Richard Langley (b. probably at Grimthorpe, Yorkshire, England, date unknown; executed at York, 1 December 1586) was an English Roman Catholic layman, condemned for sheltering Catholic priests. He is a Catholic martyr, beatified in 1929.
From his father, Richard Langley, of Rathorpe Hall, Walton, he probably inherited Rathorpe, but for the greater part of his life continued to reside on his estate at Ousethorpe, in the East Riding of Yorkshire. His mother was Joan Beaumont of Mirfield. He married Agnes, daughter of Richard Hansby, New Malton, by whom he had one son, Christopher (b. 1565), and four daughters.
During the Elizabethan period Langley assisted the Catholic clergy; his house was offered as an asylum to priests. He constructed a subterranean retreat, perhaps beneath the Grimthorpe dwelling, which afforded them sanctuary. This refuge was betrayed to the President of the North, and on 28 October 1586, a strong band of military was despatched, several justices and Anglican ministers ojoining them, to make a domiciliary visitation of the Grimthorpe and Ousethorpe houses. Two priests were found in hiding at the former; at the latter Langley himself was seized. All three were carried to York, committed to prison, and subsequently arraigned before the President of the North, the priests because of their office and Langley for harboring them.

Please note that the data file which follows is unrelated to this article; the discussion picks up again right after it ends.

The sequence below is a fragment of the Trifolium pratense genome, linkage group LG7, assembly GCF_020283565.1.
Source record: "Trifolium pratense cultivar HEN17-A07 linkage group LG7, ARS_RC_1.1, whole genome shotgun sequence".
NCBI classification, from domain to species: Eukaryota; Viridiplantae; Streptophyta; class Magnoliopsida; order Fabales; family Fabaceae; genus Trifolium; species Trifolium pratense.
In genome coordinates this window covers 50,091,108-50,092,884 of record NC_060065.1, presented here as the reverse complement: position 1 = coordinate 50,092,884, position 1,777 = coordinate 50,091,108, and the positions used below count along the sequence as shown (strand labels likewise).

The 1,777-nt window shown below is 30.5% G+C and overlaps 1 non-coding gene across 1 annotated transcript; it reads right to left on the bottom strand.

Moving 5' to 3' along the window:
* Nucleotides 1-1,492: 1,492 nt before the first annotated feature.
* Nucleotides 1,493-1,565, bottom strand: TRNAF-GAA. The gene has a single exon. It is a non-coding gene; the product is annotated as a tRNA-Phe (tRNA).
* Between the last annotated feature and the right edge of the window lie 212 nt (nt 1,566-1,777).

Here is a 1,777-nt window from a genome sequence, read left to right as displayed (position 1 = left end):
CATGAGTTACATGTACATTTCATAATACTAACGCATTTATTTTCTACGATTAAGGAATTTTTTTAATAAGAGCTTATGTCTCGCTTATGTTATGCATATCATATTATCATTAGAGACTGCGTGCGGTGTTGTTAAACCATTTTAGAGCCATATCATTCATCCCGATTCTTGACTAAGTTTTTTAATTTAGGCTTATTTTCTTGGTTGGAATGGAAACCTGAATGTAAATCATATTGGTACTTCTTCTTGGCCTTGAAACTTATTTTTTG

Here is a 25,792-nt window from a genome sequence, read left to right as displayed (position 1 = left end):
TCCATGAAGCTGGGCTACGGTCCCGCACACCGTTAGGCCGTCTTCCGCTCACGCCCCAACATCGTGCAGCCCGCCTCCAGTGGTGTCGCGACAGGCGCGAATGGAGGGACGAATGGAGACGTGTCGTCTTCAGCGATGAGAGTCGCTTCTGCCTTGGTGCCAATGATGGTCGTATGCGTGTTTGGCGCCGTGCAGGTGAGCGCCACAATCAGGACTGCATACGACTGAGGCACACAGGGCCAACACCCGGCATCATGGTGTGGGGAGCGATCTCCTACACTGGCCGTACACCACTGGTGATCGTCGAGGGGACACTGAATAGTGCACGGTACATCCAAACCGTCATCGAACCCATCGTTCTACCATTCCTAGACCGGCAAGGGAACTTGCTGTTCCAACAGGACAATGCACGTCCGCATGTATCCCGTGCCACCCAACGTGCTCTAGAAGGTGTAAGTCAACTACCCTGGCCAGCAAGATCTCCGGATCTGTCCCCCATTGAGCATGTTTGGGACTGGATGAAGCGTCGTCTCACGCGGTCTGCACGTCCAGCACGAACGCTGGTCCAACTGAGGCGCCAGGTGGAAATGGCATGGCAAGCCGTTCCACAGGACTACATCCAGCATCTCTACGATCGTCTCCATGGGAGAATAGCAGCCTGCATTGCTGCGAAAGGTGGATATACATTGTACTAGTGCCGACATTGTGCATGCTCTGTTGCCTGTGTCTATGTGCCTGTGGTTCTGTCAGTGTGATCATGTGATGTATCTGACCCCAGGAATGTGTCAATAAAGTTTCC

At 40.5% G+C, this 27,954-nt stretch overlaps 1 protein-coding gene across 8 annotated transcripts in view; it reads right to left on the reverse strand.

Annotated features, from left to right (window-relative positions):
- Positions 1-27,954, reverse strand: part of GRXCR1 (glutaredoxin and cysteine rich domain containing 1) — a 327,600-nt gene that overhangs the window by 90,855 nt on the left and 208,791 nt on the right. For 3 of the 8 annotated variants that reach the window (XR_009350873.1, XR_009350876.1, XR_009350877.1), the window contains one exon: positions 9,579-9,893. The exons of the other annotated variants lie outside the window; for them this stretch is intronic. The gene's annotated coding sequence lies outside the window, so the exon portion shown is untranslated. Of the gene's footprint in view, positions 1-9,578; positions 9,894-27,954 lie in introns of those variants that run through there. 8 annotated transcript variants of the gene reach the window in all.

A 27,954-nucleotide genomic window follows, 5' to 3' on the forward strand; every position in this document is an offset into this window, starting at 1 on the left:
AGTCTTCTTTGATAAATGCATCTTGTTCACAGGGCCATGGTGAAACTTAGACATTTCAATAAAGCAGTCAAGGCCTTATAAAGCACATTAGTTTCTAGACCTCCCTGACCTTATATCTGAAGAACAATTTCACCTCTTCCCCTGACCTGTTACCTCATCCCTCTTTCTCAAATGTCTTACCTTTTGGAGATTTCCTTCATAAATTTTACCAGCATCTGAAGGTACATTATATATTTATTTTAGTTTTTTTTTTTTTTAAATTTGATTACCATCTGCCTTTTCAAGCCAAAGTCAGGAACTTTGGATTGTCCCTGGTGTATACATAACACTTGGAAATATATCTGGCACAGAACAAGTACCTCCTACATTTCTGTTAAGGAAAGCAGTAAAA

During the investigation Langley would not take the oath of the queen's ecclesiastical supremacy, nor ingratiate himself with the lord president or Privy Council. The first jury which had first been empaneled to decide upon the case was discharged and replaced by another. Langley was condemned to death, without any evidence being adduced to establish the fact that he had knowingly sheltered seminary priests; and he was hanged, drawn, and quartered at York. His remains were refused honorable burial.
- Joseph Gillow, Bibl. Dict. Eng. Cath., s.v.;
- John Morris, Troubles of our Catholic Forefathers, third series;
- Henry Foley, Records of the Eng Prov. of the Society of Jesus, VI (supplemental vol., London, 1880), 316; Ibid., III (London, 1878), 735;
- Charles Dodd, Church History, II, 172;
- Richard Challoner, Memoirs of Missionary Priests, I (Philadelphia, 1839), 120;
- John Hungerford Pollen, Acts of Eng. Mar.